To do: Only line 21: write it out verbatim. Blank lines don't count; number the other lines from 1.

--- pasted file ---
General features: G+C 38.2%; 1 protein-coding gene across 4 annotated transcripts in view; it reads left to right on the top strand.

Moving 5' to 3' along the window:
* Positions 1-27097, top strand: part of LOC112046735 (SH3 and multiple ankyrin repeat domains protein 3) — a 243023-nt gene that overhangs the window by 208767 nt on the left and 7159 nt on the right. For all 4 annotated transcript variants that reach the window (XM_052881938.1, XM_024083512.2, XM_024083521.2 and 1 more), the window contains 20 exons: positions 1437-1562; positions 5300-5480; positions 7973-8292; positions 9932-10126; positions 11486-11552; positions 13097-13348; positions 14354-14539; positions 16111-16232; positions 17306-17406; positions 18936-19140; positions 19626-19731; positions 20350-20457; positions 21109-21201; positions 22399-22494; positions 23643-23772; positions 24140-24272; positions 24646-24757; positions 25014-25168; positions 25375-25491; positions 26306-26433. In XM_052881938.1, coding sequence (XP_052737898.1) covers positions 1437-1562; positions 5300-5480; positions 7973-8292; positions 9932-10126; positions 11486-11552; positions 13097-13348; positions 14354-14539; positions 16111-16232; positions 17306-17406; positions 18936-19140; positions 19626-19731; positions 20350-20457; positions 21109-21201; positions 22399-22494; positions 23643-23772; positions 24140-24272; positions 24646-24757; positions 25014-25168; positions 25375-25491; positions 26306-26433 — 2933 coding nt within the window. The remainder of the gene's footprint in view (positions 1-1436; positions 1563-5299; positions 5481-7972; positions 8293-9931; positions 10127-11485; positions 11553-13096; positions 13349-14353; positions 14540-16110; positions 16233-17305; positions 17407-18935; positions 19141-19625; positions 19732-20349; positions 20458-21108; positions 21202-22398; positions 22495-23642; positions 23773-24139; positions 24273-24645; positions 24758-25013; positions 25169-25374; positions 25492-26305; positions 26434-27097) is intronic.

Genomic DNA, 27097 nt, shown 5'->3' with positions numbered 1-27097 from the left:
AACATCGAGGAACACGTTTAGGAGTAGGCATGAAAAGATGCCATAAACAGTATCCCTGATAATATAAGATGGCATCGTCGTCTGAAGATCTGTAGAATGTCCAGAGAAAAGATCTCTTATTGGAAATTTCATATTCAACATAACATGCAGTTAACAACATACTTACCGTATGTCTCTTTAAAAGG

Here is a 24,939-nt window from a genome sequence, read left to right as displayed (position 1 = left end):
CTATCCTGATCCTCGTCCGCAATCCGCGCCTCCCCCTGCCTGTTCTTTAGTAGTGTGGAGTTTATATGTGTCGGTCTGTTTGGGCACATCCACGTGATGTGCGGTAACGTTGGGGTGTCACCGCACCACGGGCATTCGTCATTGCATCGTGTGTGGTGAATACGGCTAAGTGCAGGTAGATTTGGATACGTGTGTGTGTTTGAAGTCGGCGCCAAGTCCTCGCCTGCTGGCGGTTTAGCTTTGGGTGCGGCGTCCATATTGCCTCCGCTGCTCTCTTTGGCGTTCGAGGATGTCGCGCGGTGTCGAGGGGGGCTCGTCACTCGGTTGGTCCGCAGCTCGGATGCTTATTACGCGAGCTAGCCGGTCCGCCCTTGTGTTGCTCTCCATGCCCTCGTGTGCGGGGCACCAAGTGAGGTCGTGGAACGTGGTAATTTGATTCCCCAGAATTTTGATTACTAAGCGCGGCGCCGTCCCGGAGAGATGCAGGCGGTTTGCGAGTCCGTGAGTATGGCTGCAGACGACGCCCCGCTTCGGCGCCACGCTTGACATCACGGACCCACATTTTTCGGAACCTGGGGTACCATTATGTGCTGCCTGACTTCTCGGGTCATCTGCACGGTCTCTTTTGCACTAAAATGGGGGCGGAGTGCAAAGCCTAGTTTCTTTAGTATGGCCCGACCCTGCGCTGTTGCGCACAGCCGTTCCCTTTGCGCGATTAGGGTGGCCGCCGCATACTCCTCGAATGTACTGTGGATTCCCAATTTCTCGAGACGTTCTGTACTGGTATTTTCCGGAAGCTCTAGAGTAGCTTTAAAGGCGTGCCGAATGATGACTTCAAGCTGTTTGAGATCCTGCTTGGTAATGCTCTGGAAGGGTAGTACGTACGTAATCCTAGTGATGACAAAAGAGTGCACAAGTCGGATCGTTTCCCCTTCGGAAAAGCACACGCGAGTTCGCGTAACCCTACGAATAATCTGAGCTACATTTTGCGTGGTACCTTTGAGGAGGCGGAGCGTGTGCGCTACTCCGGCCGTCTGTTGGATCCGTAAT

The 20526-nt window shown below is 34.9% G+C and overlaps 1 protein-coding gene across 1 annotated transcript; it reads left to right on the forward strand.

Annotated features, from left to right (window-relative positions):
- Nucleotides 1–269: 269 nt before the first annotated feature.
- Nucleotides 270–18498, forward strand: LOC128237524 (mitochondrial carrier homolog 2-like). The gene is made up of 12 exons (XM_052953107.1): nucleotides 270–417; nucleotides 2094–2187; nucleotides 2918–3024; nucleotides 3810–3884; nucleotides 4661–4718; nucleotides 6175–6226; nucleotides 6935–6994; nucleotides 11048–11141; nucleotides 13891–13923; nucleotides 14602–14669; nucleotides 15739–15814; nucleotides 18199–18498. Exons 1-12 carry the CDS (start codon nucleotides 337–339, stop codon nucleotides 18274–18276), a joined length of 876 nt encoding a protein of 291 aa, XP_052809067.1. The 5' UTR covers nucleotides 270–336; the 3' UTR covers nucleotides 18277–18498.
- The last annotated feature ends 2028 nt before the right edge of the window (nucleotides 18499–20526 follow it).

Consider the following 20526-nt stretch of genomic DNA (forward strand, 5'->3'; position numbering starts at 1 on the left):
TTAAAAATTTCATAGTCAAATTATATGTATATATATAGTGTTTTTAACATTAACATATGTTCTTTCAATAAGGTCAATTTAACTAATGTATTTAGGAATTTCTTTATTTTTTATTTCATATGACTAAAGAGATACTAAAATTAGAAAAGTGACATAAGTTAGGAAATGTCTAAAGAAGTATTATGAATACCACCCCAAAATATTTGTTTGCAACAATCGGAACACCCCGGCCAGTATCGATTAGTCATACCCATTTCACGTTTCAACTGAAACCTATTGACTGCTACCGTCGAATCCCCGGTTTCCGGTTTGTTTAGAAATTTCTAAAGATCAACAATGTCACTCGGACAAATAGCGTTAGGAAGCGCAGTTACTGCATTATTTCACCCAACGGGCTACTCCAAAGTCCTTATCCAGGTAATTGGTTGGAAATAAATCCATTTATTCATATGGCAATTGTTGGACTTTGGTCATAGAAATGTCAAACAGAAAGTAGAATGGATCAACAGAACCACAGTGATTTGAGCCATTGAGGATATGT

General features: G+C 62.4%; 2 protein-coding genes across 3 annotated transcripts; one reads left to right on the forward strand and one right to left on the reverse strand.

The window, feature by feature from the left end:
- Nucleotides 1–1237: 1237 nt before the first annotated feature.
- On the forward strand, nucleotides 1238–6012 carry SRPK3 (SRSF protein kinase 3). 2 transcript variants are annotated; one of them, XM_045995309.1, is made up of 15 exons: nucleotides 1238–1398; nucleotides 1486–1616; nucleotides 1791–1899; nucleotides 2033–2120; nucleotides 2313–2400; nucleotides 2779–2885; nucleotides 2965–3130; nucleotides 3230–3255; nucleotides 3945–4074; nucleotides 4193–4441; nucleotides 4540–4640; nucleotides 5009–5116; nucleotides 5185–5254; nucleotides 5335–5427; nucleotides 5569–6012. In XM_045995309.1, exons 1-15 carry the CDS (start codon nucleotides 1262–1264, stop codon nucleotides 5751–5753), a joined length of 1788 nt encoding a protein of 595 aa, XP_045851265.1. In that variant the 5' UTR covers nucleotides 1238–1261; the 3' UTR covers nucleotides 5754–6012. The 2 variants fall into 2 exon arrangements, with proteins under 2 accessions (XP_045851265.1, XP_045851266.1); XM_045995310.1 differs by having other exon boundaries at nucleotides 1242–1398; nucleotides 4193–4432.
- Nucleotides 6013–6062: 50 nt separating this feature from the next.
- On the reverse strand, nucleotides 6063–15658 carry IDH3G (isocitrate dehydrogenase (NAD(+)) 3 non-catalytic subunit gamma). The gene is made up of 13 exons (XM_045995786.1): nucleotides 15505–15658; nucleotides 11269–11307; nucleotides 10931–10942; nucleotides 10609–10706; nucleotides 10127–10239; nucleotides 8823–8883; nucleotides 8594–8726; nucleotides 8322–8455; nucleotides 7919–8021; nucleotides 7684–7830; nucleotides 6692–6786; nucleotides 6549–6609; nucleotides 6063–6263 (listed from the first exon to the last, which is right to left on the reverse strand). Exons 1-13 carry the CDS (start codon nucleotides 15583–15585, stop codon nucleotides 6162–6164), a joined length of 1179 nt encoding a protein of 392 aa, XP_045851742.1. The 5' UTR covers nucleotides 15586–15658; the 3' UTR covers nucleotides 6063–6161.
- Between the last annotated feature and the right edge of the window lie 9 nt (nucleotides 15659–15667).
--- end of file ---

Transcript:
- Between the last annotated feature and the right edge of the window lie 9 nt (nucleotides 15659–15667).